SPEAK OUT! – Daniel Mollino
Donna O’Donnell Figurski
1. What is your name? (last name optional)
2. Where do you live? (city and/or state and/or country) Email (optional)
Ringwood, New Jersey, USA Daniel@mollino.net
3. When did you have your TBI? At what age?
August 11, 2010 Age 27
4. How did your TBI occur?
At work, I fell from a ladder on a telephone pole.
5. When did you (or someone) first realize you had a problem?
Right away. The emergency response was fast.
6. What kind of emergency treatment, if any, did you have?
I was in a medically induced coma. I had a craniotomy, and a shunt was inserted.
7. Were you in a coma? If so, how long?
I was in the medically induced coma for about three weeks.
8. Did you do rehab? What kind of rehab (i.e., inpatient or outpatient and occupational and/or physical and/or speech and/or other)?
I had speech therapy as an inpatient. As an outpatient, I had physical therapy and therapy for executive skills.
How long were you in rehab?
Three months as an inpatient; a little over a year as an outpatient.
9. What problems or disabilities, if any, resulted from your TBI (e.g., balance, perception, personality, etc.)?
I have deafness of and ringing in my right ear. I have issues with fatigue, memory, balance, personality, pain, and finding words. (See my website below for more details.)
10. How has your life changed? Is it better? Is it worse?
Things became harder. It is in some ways better and in others, worse.
11. What do you miss the most from your pre-TBI life?
12. What do you enjoy most in your post-TBI life?
That I got back to being able to ride
13. What do you like least about your TBI?
The problem with my memory; also the public’s understanding of how a TBI impacts a person
14. Has anything helped you to accept your TBI?
My family’s being there helped. My strong headed, never-give-in mentality stuck and resulted in the support and the joining in of larger groups in my 2015 cross country bike ride to get brain injury addressed and donations to research groups. I am also on a calling basis with the offices of federal politicians from my district trying to get them to fix a system I saw fail. Hopefully the ride will get more people calling their politicians.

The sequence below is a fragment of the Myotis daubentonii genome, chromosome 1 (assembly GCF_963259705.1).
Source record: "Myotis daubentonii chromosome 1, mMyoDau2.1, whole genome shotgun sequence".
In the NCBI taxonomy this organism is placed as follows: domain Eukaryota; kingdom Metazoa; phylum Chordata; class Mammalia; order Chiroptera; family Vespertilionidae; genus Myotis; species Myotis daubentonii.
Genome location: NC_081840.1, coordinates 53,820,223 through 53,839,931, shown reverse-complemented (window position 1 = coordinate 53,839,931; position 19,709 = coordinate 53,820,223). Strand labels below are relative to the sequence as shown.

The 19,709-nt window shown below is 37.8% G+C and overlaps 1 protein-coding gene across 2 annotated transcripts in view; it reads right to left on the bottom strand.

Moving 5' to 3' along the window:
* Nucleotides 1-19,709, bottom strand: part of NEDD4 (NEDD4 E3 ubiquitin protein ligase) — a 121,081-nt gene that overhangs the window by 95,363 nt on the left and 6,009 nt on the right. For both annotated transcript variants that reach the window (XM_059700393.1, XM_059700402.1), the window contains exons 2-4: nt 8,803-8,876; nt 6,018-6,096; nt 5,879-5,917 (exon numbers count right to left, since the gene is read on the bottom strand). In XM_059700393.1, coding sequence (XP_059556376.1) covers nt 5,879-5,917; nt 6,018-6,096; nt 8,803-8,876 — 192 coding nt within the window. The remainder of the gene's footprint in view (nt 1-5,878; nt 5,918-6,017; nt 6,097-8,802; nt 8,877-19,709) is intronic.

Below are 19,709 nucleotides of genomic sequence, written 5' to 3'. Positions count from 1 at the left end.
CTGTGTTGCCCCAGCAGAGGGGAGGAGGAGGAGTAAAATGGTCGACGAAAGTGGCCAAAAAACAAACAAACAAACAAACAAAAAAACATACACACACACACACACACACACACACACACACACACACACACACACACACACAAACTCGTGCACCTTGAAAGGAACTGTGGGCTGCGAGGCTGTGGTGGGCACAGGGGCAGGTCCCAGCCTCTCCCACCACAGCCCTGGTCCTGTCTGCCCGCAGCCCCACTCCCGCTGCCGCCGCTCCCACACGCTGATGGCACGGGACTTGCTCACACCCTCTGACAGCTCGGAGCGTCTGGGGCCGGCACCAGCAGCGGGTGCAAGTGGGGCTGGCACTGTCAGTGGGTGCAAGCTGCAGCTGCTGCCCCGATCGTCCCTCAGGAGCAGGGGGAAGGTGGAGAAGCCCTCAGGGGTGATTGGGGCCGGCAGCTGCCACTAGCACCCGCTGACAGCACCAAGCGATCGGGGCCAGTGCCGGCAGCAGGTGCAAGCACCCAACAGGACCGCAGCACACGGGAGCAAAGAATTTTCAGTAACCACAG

15. Has your injury affected your home life and relationships and, if so, how?
My home life changed in some ways. My wife and I switched roles – but not in a bad way.
16. Has your social life been altered or changed and, if so, how?
My social life hasn’t really changed that much. But, my deafness is an issue, and I don’t like loud environments.
17. Who is your main caregiver? Do you understand what it takes to be a caregiver?
My wife is my main caregiver. Thankfully, I am not as bad off as some.
18. What are your future plans? What do you expect/hope to be doing ten years from now?
My future plans are in motion. I am biking coast to coast in hopes of getting attention for brain injury and donations flowing to research groups. I also hope I can get the media involved and possibly get more sponsors, so I can continue on that path for years to come. A book would be nice. However, my English is really bad, so I am looking for a ghostwriter. My hope is that I can keep going and prove that “disabled” does not mean that someone is incapable of great things. That aspect is aimed at all those who give up.
19. Are you able to provide a helpful hint that may have taken you a long time to learn, but which you wished you had known earlier? If so, please state what it is to potentially help other TBI survivors with your specific kind of TBI.
I have to say no, but I may be wrong. As I have said to others, when you accept “broken” as a status, you will always be broken. You need always to push for a want. Nothing is impossible, but life is a pathway of obstacles. You will at times just have to step back and find another way. For when you give up trying, that is the point in the life that you have willfully chosen to be in the broken state.
20. What advice would you offer to other TBI survivors?
Fight for what you want. Ask others for help, and keep your eyes on the goal. Never give in to defeat. My personal view is that I will do this or die trying. Not to sound morbid, but the idea is that if you try your entire life, you are living life – not letting life live you.
Do you have any other comments that you would like to add?
I hope that some of you see my ride as I post my routes and progress in 2015 and show up if you’re near. Nothing is better than seeing others involved and having the support. I will be personally calling media stations I can find numbers to, but getting calls from others, sharing photos on Facebook, etc. would be a great help. The more exposure and media I get, the more we can educate the public and force the politicians to move on fixing the issues.
You can learn more about Daniel at the following sites.
Thank you, Daniel, for taking part in this interview. I hope that your experience will offer some hope, comfort, and inspiration to my readers.
(Disclaimer: The views or opinions in this post are solely that of the interviewee.)
(Photos compliments of Daniel.)
If you would like to be a part of the SPEAK OUT! project, please go to TBI Survivor Interview Questionnaire for a copy of the questions and the release form.